Climbing Documentary 'Meru' Depicts Peak Human Achievement

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Renan Ozturk in 'Meru.' Jimmy Chin

Here's a quiz. Say you've managed to locate the center of the universe. (Congratulations!) The catch is, it might kill you. Would you:

a) gape at it in awe

b) shrink in fear

c) run away

d) attempt to understand it

Choose carefully, as for some this not a metaphor. The mythic Mount Meru in the Himalayas is thought to be the center of the universe, in that it "govern[s] the courses of heavenly bodies," writes scholar I.W. Mabbett in his History of Religions. An integral part of the creation stories present in Hindu cosmology, the mountain sits at the foot of the sacred Ganges river in India.

One treacherous peak at Meru is nicknamed the Shark's Fin, on the northwest face of the mountain. It's a pristine granite surface where "heaven, earth and hell converge," in the words of climber and formidable writer Jon Krakauer. He's not kidding: Meru long thwarted even the world's best climbers, as attempts launched from every nation imaginable to reach the summit culminated in failure. This isn't Everest; no sherpas will help you carry the 200-plus pounds of mixed climbing gear and supplies on your back. There's no charted path, either. So maybe us humans weren't meant to understand it after all.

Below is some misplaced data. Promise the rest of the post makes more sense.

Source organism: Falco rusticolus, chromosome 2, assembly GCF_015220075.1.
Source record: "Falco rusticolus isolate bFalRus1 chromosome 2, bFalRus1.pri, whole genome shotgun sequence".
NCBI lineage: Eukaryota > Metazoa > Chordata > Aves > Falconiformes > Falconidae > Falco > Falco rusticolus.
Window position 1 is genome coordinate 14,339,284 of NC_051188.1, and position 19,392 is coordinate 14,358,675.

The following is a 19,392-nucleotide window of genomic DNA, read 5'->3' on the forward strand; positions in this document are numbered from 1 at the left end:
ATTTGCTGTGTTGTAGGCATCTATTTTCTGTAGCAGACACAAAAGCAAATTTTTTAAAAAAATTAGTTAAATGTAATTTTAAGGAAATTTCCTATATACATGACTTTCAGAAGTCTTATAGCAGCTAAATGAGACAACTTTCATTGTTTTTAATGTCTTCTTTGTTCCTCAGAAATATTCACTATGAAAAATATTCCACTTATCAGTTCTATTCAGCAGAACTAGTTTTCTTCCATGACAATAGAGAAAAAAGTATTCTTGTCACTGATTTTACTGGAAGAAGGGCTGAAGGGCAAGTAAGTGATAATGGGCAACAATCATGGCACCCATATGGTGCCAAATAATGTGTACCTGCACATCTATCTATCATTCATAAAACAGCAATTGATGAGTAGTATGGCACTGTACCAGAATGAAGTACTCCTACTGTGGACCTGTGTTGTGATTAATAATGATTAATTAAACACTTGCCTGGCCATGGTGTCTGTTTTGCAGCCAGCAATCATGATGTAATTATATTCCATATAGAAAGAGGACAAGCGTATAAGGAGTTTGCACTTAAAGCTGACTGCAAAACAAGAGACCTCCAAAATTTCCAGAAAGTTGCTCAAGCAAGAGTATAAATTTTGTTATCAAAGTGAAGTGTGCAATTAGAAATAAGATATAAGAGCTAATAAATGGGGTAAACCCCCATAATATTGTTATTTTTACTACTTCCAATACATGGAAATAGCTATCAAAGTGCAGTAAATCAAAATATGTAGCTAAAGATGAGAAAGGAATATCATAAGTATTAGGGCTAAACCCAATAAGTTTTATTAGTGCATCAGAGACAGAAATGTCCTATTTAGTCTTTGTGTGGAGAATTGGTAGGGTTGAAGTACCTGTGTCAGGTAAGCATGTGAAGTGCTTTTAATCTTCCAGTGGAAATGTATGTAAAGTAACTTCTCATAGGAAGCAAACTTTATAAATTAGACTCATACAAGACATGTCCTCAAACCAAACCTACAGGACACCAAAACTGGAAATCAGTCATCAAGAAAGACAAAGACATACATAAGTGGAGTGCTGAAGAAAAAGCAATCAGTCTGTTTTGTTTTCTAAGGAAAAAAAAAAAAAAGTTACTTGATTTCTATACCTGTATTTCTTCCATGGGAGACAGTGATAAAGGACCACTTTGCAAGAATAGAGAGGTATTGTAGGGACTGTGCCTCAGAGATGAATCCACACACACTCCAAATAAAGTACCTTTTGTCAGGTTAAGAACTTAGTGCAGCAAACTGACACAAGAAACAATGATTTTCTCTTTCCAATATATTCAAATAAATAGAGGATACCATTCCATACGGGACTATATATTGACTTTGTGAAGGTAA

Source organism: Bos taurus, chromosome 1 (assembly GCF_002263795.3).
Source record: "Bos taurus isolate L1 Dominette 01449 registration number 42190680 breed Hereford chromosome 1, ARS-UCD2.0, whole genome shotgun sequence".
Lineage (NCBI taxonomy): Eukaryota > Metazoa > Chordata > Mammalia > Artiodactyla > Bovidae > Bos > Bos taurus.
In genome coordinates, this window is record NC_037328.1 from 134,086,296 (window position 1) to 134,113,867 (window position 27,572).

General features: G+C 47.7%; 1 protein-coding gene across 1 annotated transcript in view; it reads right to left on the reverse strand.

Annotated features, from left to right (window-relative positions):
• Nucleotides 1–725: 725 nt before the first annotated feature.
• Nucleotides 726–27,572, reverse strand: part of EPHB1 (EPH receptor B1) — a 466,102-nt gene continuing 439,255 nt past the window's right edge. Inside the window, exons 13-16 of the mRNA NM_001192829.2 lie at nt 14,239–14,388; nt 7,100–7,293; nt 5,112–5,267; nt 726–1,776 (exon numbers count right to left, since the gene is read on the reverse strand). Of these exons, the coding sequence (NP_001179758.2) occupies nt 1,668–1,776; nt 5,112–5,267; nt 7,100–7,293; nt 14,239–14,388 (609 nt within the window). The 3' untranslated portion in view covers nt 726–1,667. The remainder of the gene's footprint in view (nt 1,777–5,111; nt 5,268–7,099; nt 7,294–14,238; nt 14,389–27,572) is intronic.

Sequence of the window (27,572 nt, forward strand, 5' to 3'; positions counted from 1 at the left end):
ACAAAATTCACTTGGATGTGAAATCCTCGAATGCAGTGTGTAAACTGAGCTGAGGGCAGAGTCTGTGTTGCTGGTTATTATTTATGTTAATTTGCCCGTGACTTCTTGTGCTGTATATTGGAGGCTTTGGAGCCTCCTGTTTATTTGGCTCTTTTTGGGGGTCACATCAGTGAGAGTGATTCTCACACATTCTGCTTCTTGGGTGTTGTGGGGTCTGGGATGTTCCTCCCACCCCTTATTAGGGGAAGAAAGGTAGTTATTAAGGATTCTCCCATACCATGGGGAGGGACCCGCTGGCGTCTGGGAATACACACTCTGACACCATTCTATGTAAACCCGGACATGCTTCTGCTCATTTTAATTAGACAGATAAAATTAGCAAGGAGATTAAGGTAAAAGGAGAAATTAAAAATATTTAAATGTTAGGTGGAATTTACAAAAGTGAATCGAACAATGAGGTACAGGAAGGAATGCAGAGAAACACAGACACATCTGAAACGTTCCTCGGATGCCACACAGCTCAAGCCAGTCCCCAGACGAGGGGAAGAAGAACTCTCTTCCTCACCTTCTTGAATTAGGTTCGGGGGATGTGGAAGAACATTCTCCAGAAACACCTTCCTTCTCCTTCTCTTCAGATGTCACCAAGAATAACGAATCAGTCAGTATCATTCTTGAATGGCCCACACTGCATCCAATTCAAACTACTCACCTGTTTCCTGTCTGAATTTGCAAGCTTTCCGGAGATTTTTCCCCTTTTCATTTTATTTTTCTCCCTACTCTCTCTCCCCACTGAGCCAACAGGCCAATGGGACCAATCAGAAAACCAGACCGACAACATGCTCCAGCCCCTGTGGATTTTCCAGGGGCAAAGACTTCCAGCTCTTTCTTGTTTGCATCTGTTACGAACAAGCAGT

That changed in 2011, when three seasoned climbers, Conrad Anker, Jimmy Chin and Renan Ozturk, became the first to reach the summit in a feat best described as herculean--and even that word seems to do their fraught journey a major disservice. The trio's tale of triumph, tragedy and sheer terror is now immortalized in a new documentary, Meru, which won the Audience Award at this year's Sundance Film Festival. Meru, which opens this weekend in select theaters, was directed by Chin and his wife, the award-winning documentarian Elizabeth Chai Vasarhelyi.

This isn't your stereotypical tale of climbing bums. Chin, who's been shooting expeditions for the likes of National Geographic since 2002, took on the roles of filmmaker and photographer in addition to casually climbing the most treacherous peak in the world. "The real filmmaking achievement is what they did on the mountain because that footage...you have never ever seen that before," Vasarhelyi tells Newsweek. While Meru doesn't technically fall into the thriller genre, seeing the adversities at thousands of feet will leave even the most blase audiences with bitten nails, white knuckles and shortness of breath. According to Chin, "Chai really brought it, made that leap for us. It's hard to be objective when you're in the film and so closely tied to an activity like mountain climbing, that's hard to translate."

The resulting Meru is a picture that appeals to novices and masters of the sport alike, a harrowing look at the dangers, motivations, stakes and spirituality involved in the craft of climbing. "People come up to you and ask, 'Wow, do you have those bolt guns if your harness falls apart? Are you built like Sylvester Stallone?'" Anker says. "And you're, like, no, it's this spiritual thing you do." Climbing is difficult to describe in layman's terms, but Anker's statement recalls an observation made by the naturalist John Muir years ago of the Sierras: "We are now in the mountains and they are in us, kindling enthusiasm, making every nerve quiver, filling every pore and cell of us."